Life has many shades of colour, yet in writing we use a black‐on‐white medium to represent what can received through a multitude of senses. Do you remember that picturesque village you once visited? As you look out from the village green across the square you receive a multitude of sensual inputs. Each of these helps you enjoy your time here, whether you have stopped for a moment or a lifetime. How do you turn those colours, sounds, smells into a memory?
The human mind will store them all in such a way that we can always recall them.
I remember the English village where we lunched at the pub next to the village green. Opposite fifteen men, dressed in white, played cricket. The green was immaculately kept with grass the perfect length. Then there was the flash of a bat, a shout, a decision, clapping, and a sixteenth man walked onto the field. The batsman had poorly angled the ball towards mid‐off and caught out, causing the momentary commotion. As the oncoming batsman passed the one leaving the field it was clear that a warning or instruction passed between the men. It was at that moment that our lunch arrived, bringing with it wonderful smells the assault the nose. “Ah! Just what we needed.” Was the thought expressed.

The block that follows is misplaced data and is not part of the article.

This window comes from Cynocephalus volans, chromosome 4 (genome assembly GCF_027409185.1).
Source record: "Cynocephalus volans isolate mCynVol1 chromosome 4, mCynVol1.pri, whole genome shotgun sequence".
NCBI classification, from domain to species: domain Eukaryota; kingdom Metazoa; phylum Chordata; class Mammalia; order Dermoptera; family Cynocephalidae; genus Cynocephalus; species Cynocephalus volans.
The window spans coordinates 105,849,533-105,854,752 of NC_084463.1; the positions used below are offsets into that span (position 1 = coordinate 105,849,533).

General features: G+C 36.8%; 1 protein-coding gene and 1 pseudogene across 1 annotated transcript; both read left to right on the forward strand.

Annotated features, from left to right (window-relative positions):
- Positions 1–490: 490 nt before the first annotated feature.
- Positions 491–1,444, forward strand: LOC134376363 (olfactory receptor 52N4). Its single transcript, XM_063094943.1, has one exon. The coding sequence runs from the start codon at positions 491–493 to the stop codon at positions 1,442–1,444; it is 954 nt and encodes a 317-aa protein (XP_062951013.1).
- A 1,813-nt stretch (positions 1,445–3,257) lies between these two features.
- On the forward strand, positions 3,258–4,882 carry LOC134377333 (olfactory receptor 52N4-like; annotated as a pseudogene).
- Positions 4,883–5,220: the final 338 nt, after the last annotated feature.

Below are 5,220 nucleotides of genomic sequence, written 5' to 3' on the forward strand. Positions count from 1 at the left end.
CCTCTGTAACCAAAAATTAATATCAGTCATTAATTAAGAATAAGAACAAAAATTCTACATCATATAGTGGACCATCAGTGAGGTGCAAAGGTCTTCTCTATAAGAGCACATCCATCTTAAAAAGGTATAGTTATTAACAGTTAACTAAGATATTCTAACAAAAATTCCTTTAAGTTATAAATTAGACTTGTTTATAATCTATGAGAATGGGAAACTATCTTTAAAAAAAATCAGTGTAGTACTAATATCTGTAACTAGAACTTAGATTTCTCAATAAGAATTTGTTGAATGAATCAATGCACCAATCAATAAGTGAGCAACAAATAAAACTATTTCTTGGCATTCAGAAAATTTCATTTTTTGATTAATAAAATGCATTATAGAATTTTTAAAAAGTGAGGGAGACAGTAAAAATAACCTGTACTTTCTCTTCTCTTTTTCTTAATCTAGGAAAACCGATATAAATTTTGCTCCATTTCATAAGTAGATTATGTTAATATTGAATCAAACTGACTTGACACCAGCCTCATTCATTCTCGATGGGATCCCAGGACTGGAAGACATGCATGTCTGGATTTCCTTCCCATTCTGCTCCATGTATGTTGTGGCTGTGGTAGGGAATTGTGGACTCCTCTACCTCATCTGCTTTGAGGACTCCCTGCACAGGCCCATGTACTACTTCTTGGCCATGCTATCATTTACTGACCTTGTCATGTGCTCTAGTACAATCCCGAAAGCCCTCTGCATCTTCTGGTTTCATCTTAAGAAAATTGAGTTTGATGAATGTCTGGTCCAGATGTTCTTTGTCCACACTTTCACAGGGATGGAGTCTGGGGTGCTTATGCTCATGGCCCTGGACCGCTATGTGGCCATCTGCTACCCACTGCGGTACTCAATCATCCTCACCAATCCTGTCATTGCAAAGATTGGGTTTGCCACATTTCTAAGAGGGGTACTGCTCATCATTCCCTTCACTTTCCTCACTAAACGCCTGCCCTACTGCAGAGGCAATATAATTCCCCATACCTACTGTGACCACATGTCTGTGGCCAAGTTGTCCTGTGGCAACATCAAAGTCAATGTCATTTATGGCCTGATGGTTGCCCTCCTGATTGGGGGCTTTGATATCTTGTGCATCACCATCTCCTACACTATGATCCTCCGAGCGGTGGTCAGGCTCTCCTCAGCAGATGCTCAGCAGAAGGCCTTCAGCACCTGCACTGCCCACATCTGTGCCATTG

Colours of Life
The beauty of relaying a memory is that many people will have similar memories. Readers will to some extent fill in the blanks from their own memories. The description can be as precise as we wish it, or left loose, allowing the reader to link their own experiences to the story. If you have never seen an English village green you may have some knowledge (from films or TV) to fill in the gaps. If you know nothing about the game of cricket then you know just about the same as half of England. For this story all that is relevant is that there are two teams playing and both clad in white, the umpires wore white coats. Knowing nothing about cricket does not diminish the value of the story. The cricket match simply aids the picture.
As we moved into the era of the computer I have long wondered about the value that colour would bring the written word. I discussed this with an early piece on this blog.
Titles & Sub Titles
Hyperlinks on pages have colour, sometimes page titles (or sub‐titles) may also be coloured, but it is rare that we use colour in normal written text. There are of course some challenges, such as those that experience red‐green colour‐blindness. Perhaps emotions could be conveyed through colour, e.g. this plum, or violet, colour could be used to represent anger. Possibly this blue could be used to show calm. Yet we would have to agree on a standard to adopt. One area I think it could help is with characters talking in novels, especially where there are several pages worth of discussion between two people.